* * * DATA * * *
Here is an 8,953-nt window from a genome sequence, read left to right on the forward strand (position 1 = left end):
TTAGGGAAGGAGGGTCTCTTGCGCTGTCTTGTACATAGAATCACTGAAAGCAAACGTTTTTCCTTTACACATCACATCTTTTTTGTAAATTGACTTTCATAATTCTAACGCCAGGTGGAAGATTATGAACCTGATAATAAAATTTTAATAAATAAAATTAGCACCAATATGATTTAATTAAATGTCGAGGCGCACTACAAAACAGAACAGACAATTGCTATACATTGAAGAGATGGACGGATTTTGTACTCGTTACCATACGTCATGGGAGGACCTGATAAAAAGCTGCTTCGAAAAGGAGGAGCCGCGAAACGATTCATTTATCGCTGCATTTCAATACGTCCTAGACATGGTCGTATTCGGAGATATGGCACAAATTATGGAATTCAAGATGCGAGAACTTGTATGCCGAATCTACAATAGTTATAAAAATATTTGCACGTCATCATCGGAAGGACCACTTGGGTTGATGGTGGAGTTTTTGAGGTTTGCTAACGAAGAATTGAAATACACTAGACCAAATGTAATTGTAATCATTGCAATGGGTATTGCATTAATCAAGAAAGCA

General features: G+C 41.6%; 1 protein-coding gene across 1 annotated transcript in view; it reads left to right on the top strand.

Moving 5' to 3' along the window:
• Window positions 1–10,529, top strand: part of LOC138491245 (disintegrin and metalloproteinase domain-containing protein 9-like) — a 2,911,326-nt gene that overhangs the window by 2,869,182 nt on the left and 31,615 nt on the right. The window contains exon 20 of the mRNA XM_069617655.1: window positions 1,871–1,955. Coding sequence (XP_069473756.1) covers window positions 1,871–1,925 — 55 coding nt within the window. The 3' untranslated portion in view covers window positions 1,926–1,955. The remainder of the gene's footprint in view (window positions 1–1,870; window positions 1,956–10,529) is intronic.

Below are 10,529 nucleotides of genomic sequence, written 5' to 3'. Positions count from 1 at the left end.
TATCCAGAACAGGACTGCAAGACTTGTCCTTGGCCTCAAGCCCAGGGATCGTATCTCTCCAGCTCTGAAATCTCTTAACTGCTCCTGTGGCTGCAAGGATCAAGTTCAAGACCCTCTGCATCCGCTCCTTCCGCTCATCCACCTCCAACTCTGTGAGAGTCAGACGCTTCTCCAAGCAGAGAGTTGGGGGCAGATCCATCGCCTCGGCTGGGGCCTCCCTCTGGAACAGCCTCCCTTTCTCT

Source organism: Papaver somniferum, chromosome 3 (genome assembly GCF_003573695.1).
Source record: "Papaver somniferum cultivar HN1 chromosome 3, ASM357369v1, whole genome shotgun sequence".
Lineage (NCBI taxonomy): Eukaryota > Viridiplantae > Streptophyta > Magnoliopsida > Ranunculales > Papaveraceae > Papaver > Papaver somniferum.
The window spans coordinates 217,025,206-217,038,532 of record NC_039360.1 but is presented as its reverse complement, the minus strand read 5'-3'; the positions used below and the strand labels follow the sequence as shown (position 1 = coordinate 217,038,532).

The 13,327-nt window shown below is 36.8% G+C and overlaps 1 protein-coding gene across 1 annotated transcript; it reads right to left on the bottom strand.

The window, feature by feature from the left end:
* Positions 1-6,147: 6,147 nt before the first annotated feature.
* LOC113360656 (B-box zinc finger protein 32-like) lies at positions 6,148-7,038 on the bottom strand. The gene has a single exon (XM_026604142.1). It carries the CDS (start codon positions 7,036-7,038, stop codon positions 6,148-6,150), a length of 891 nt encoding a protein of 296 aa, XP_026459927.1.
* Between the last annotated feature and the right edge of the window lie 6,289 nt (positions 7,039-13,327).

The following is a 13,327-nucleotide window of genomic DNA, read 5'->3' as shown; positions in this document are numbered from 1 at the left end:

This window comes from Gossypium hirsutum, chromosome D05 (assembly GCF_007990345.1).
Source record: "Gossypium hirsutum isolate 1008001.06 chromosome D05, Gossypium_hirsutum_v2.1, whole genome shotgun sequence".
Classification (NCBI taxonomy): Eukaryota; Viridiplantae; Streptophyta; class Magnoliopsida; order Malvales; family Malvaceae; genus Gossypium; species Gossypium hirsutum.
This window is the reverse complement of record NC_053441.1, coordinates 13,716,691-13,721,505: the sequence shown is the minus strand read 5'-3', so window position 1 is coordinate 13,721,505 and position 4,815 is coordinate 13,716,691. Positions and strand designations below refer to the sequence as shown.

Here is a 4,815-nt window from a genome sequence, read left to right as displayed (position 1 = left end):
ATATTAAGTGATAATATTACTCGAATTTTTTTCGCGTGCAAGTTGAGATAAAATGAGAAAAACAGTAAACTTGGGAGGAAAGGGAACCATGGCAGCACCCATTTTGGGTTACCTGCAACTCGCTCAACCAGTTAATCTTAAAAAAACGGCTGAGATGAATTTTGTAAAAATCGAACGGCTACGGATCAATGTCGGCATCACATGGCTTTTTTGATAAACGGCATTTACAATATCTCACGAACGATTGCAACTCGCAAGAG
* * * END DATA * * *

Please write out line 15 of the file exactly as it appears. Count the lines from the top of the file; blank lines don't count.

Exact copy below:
* LOC113360656 (B-box zinc finger protein 32-like) lies at positions 6,148-7,038 on the bottom strand. The gene has a single exon (XM_026604142.1). It carries the CDS (start codon positions 7,036-7,038, stop codon positions 6,148-6,150), a length of 891 nt encoding a protein of 296 aa, XP_026459927.1.